Rock is a story about Ralph, an eight year old boy who is grieving the recent death of his father. Emotionally withdrawn from his mother, Ralph lives in a fantasy world where his only true friend is his pet rock – Rocky.
DIRECTOR'S NOTES - Brian Challis
"When I first read Mathew’s script for Rock what first interested me was the isolation of Ralph. A boy surrounded by people but totally alone. I think it fits with the themes of my other short films that deal with characters that are geographically isolated. I’m interested in making films about (New Zealand) males who deal with the world by not talking about issues, who run away or sulk, and can’t communicate unless completely enraged. It was interesting to consider a situation where a pet rock might be better equipped to deal with a young boy’s trauma than his equally traumatised mother.Rock ends just before the consequences of Ralph’s actions would have been discovered. Did he do it on purpose? Or was it an accident? I like situations and characters that are ambiguous.
When you’re a kid you accept that your environment is your entire world. Everything is an adventure you experience in a dream-like state. Kids find something beautiful no matter what; in Ralph’s case it’s Rocky. In the shooting of the film Adam (DOP) and I tried to reflect this in the initial outdoor scenes which have a warm afternoon glow about them, green and blue dominate but the apartment building always lurks behind Ralph. Given that it’s a dark story I thought that it was important to only hint at what might lie ahead.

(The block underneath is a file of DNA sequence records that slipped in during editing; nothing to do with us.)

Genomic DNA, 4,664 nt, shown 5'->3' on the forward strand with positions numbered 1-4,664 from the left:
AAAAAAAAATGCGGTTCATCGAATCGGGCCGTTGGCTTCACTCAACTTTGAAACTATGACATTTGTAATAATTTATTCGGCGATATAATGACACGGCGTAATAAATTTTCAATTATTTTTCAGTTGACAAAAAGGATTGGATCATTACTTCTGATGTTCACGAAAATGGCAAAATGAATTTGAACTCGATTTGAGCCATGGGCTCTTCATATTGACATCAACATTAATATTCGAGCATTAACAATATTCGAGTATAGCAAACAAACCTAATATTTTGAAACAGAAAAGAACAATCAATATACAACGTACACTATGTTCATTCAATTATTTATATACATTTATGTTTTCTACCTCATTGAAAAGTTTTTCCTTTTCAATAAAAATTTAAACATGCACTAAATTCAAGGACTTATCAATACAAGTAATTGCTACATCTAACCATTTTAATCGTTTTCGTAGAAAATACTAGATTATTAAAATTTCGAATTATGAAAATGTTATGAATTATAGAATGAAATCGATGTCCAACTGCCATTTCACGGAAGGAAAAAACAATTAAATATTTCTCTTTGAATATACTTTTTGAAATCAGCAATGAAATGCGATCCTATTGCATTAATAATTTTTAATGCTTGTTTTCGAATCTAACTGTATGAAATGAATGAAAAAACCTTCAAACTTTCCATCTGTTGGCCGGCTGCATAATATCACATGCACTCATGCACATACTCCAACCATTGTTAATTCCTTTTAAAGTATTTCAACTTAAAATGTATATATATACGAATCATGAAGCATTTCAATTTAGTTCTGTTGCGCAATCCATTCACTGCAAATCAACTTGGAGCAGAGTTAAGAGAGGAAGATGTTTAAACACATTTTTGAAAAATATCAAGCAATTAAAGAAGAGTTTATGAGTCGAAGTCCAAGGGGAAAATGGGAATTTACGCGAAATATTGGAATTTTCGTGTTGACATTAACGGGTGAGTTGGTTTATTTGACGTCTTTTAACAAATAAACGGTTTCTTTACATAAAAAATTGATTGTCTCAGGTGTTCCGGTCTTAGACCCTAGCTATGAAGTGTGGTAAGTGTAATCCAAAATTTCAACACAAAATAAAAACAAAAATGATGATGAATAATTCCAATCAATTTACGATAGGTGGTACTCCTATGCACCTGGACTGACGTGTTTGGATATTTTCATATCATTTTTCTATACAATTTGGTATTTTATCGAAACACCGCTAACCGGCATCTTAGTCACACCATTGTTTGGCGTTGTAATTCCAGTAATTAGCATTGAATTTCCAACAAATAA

They say never work with children or animals, luckily Ralph had a pet rock. The best and worst thing about shooting with children is that you get to go home early. We never did any of those huge short film days that you hear about. The problem was that every day we slipped further behind schedule, which eventually resulted in pick-up days that Laina (producer) was somehow able to cover.
Working with a child is hard, it’s slow, it’s difficult technically and taxing on the other actors but when Riley was on he was absolutely magical. This was balanced by Rocky who was always able deliver a consist level of performance. Both our adult actors, Scott and Dra were great with Riley. Dra and Riley were old friends Dra really helped Riley focus when they were working together. Turning up on set with Scott in a ditch was strange it felt like we were paying homage to our own short The Hole.
Initially we had trouble finding a location, we scouted Auckland and Wellington
Eventually settling on Wellington with a location that was almost perfect for our needs. It allowed us to shot all our exteriors in one location and meant the apartment building could be shot as a character that plays in the film. We shot our interiors in a studio set built by our set designer Simon Harper and art director Ian Ruxton I prefer to shoot on a set because you don’t have to compromise. It’s a great set and I defy anyone pick that it wasn’t real.
I enjoyed the challenge of making Rock and hope we have created a film that will last in an audiences mind long after the curtain closes."